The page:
Using cryogenic electron microscopy to advance protein degradation research

What is Cryo-EM?

Cryogenic electron microscopy (cryo-EM) is an advanced method of imaging small, complex and dynamic molecules, such as proteins.


Cryo-EM allows researchers to see the 3D details of protein structures and how proteins interact with one another at physiologic conditions (their natural environments within the body).

Proteins are fundamental to cellular function

How Does Cryo-EM Work?

Cryo-EM uses a microscope that shoots beams of electrons at a sample at cryogenic conditions (extremely low temperatures).

First, scientists will take the sample being examined and flash freeze it at extremely low temperatures. This "freezes" the molecules at a moment in time and allows scientists to examine them in their natural state and environment.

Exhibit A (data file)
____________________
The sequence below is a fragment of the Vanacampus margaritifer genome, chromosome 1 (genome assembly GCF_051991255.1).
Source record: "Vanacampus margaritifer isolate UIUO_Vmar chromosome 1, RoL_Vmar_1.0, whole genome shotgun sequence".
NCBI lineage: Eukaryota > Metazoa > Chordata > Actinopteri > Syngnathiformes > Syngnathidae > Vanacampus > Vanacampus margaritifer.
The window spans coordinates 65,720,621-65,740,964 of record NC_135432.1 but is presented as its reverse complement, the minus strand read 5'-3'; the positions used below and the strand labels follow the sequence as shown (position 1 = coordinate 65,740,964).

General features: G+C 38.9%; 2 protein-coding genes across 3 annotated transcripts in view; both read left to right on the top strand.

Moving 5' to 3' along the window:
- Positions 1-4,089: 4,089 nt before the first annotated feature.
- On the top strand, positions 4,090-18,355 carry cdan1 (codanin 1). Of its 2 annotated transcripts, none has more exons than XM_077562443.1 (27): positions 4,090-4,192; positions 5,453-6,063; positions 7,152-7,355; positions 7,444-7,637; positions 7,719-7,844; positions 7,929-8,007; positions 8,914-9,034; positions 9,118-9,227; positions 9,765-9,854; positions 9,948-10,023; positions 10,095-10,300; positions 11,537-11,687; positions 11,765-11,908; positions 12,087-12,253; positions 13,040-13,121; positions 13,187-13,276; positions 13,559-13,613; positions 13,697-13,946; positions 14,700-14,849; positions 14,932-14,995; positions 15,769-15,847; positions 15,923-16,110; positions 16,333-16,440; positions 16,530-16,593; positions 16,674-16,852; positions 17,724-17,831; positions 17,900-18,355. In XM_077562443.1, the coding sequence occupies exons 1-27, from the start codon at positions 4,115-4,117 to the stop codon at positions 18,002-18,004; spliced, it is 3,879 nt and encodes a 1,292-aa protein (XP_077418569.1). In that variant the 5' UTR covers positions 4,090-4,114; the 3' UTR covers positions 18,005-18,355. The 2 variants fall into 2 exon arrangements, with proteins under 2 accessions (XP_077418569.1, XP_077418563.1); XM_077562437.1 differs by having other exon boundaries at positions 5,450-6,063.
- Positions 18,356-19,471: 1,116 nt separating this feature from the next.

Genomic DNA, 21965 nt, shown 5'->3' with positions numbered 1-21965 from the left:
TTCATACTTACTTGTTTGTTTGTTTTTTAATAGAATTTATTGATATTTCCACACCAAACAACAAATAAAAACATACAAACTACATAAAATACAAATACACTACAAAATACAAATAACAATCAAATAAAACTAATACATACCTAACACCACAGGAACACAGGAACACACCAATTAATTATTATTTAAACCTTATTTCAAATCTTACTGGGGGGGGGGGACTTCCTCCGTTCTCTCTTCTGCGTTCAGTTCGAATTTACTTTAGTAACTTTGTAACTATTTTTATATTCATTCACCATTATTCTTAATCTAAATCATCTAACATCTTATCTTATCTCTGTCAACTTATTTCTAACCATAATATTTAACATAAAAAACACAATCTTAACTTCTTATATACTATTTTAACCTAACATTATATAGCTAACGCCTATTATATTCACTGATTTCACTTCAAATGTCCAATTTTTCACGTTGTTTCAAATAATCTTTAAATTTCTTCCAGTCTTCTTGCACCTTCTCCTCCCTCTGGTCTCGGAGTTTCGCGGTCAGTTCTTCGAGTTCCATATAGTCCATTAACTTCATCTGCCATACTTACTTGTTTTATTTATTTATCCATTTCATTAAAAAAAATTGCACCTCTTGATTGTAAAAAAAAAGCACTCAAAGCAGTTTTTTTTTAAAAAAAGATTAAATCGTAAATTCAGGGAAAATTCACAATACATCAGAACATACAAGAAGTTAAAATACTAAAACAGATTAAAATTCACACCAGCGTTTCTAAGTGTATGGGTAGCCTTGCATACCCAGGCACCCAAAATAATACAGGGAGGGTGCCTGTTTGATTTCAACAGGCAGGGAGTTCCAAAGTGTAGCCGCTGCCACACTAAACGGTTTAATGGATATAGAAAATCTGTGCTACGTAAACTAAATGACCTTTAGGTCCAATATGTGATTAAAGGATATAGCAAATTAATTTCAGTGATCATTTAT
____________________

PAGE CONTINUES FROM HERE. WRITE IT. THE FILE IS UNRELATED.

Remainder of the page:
They will then place the sample inside the microscope and shoot a beam of electrons at it.
The microscope uses electrons for this method rather than beams of light because they can reveal very small details within the sample, even down to single atoms.

A detector underneath the sample detects the electrons, creating images that are relayed to a computer. This process repeats over and over to capture thousands of angles and details of the sample.

The computer can then take these images produced by the microscope and combine them to create one 3D model of the entire molecule.



Cryo-EM has enabled purposeful advancements in the field of protein degradation by allowing researchers to rationally design and optimize potential therapeutic molecules. Understanding the interactions between therapeutic molecules and target proteins helps to accelerate the discovery and development process, turning on a “lightbulb” where previously scientists were working in the dark.

Bristol Myers Squibb recognized the importance of this imaging technology and is using it to advance the company’s rational design capabilities.

Bristol Myers Squibb is building on its legacy and scientific expertise to advance the field of protein degradation and transform patient outcomes.